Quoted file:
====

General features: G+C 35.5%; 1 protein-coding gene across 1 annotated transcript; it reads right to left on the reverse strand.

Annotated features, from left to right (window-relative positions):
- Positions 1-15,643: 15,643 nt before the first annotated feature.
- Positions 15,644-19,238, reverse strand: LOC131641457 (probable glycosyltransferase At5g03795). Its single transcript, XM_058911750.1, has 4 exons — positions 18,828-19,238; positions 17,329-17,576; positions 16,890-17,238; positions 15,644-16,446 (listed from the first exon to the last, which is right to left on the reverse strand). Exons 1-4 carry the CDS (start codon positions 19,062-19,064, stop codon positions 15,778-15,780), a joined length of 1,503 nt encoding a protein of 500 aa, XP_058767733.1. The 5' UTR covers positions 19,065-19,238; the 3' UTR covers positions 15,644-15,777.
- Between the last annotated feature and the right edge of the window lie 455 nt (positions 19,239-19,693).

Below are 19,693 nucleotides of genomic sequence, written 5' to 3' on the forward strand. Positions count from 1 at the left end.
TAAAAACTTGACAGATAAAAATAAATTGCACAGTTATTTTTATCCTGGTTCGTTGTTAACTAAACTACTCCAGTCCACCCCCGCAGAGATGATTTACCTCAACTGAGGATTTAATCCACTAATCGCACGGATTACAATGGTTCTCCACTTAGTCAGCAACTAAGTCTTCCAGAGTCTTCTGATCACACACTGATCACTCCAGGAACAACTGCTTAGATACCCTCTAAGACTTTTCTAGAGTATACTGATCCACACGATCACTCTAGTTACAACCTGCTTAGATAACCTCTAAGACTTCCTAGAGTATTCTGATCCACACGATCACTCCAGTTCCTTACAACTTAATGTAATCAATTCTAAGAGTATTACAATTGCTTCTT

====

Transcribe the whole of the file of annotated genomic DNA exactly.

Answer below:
General features: G+C 35.5%; 1 protein-coding gene across 1 annotated transcript; it reads right to left on the reverse strand.

Annotated features, from left to right (window-relative positions):
- Positions 1-15,643: 15,643 nt before the first annotated feature.
- Positions 15,644-19,238, reverse strand: LOC131641457 (probable glycosyltransferase At5g03795). Its single transcript, XM_058911750.1, has 4 exons — positions 18,828-19,238; positions 17,329-17,576; positions 16,890-17,238; positions 15,644-16,446 (listed from the first exon to the last, which is right to left on the reverse strand). Exons 1-4 carry the CDS (start codon positions 19,062-19,064, stop codon positions 15,778-15,780), a joined length of 1,503 nt encoding a protein of 500 aa, XP_058767733.1. The 5' UTR covers positions 19,065-19,238; the 3' UTR covers positions 15,644-15,777.
- Between the last annotated feature and the right edge of the window lie 455 nt (positions 19,239-19,693).

Below are 19,693 nucleotides of genomic sequence, written 5' to 3' on the forward strand. Positions count from 1 at the left end.
TAAAAACTTGACAGATAAAAATAAATTGCACAGTTATTTTTATCCTGGTTCGTTGTTAACTAAACTACTCCAGTCCACCCCCGCAGAGATGATTTACCTCAACTGAGGATTTAATCCACTAATCGCACGGATTACAATGGTTCTCCACTTAGTCAGCAACTAAGTCTTCCAGAGTCTTCTGATCACACACTGATCACTCCAGGAACAACTGCTTAGATACCCTCTAAGACTTTTCTAGAGTATACTGATCCACACGATCACTCTAGTTACAACCTGCTTAGATAACCTCTAAGACTTCCTAGAGTATTCTGATCCACACGATCACTCCAGTTCCTTACAACTTAATGTAATCAATTCTAAGAGTATTACAATTGCTTCTT